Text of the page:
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The split over sovereignty

The Story

Was it really "the ethnic vote" -- anglophones and allophones -- that dashed the Yes side's hopes in the referendum? In Quebec's rural Gaspé region, sovereigntist shipworkers tell a CBC Radio reporter they don't believe it. For them, it's simple: if more francophones had voted Yes, the sovereigntist side would have won. In blaming "money and the ethnic vote" for the defeat, Jacques Parizeau carefully ignored the 40 per cent of francophones who voted No. The day after the referendum, Parizeau announced his resignation as leader of the Parti Québécois. Many Quebecers believe Lucien Bouchard will quit federal politics to replace him. And most believe the close result means Canada will have to take Quebec's demands seriously and open new negotiations about the province's future. "We finally gave the ultimate, ultimate, ultimate, last, ultimate, penultimate, last, last chance to Canada. Now, do something," says lawyer André Gobeil. Whether they voted Yes or No, most Quebecers agree that the referendum defeat isn't the end for the sovereigntist movement. "Too many people are for it. They've been hoping to get the independence for a long time, so they're not going to quit," says a francophone man. An anglophone man agrees. "They're going to keep on going until they finally get a Yes." 

Medium: Radio
Program: Sunday Morning
Broadcast Date: Nov. 5, 1995
Guests: Richard Beaupre, Jeanette Couture, Serge Derosier, Lucille Gaultier, André Gobeil, Réal Isabelle, Denise Verrault
Host: Ian Brown
Reporter: Luana Parker
Duration: 14:02

Did You know?

• On Oct. 31, 1995, Jacques Parizeau held a press conference to announce he was stepping down as premier. He had decided months earlier that if the referendum result was No, he would resign.

• During the same press conference, Parizeau did not apologize for his remarks about "money and the ethnic vote." "I used words that were strong last night, but they underline a reality that exists," he said. "I'm sorry that it exists."

• Many Quebecers were dismayed with Parizeau's remarks. "The sovereignty movement has never been so strong - and in a few words, he wiped out that progress," said political science professor Alain Noël. "Now many people are ill at ease for having voted Yes."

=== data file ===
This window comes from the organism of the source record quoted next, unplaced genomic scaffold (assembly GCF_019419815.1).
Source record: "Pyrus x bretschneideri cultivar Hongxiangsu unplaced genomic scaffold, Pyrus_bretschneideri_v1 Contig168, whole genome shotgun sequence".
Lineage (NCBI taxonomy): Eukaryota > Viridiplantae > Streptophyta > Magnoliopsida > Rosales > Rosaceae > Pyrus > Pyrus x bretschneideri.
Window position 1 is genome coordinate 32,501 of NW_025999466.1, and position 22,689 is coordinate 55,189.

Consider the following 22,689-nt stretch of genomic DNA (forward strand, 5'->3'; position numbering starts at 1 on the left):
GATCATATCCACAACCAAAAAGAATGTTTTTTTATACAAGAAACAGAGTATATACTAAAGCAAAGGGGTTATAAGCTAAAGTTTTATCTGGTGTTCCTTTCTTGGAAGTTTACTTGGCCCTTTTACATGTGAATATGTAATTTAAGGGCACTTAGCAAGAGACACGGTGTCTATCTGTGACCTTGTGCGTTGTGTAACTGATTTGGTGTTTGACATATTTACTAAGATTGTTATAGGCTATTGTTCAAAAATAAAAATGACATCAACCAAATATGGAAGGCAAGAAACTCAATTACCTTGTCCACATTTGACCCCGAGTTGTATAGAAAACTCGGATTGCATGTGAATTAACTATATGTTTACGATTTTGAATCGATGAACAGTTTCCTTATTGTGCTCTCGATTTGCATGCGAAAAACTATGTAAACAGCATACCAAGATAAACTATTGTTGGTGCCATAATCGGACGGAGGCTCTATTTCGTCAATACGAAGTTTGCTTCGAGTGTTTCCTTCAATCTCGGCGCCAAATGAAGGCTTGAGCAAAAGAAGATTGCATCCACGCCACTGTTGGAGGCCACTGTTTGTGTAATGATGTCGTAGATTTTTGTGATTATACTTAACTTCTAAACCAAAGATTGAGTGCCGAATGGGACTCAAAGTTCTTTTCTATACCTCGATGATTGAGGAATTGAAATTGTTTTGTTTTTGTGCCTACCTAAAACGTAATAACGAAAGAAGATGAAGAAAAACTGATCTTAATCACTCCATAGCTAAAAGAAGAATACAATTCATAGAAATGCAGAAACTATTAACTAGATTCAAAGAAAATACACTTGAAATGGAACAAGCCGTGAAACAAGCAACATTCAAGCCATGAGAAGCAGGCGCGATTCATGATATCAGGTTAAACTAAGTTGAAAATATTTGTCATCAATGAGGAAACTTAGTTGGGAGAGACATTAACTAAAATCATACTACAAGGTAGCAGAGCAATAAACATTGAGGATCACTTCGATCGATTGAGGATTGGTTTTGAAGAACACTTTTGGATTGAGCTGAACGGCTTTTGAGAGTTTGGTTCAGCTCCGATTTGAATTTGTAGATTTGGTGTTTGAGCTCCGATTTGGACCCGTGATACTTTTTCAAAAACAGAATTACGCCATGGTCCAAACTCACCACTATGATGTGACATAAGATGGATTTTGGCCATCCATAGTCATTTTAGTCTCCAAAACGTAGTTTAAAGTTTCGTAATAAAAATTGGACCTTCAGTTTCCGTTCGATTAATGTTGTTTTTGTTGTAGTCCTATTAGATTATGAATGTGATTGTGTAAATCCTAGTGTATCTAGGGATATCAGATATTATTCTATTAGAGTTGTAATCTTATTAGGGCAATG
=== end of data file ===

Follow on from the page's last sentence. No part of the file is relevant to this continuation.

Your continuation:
• Listen to an additional clip in which Canadians from inside and outside Quebec respond to Parizeau's referendum-night speech.

• Many Quebecers, like the man heard in this clip, believed the narrow referendum result meant Canada would be forced to open new negotiations on the future of Quebec. But that never happened.

• "A door opened the night of Oct. 30 [1995], and it closed again right away. Quebec is all the poorer for it, and Canada is too." - Mario Dumont, Yes campaigner and leader of the Action Démocratique du Québec, October 2005.

• In December 1999, the Liberals introduced legislation in the House of Commons that would define the terms of negotiations following any future vote on Quebec's separation. The close referendum result had convinced Jean Chrétien that a clearer question was necessary for separation.

• When Stéphane Dion, Minister of Intergovernmental Affairs, announced the bill, Bloc Québécois MPs derided him as a traitor, an anti-democrat, a sellout and a fascist.

• The bill was passed in 2000. Called the Clarity Act, it specifies that Quebec or any other province may not secede from Canada without a "clear" majority of voters deciding on a "clear" question. The act does not define what "clear" means in either case.

• The act also specifies that the other provinces and the First Nations be part of any negotiations after a Yes vote. Parliament may also override the results if it feels the referendum contravenes any part of the Clarity Act.


Separation Anxiety: The 1995 Quebec Referendum more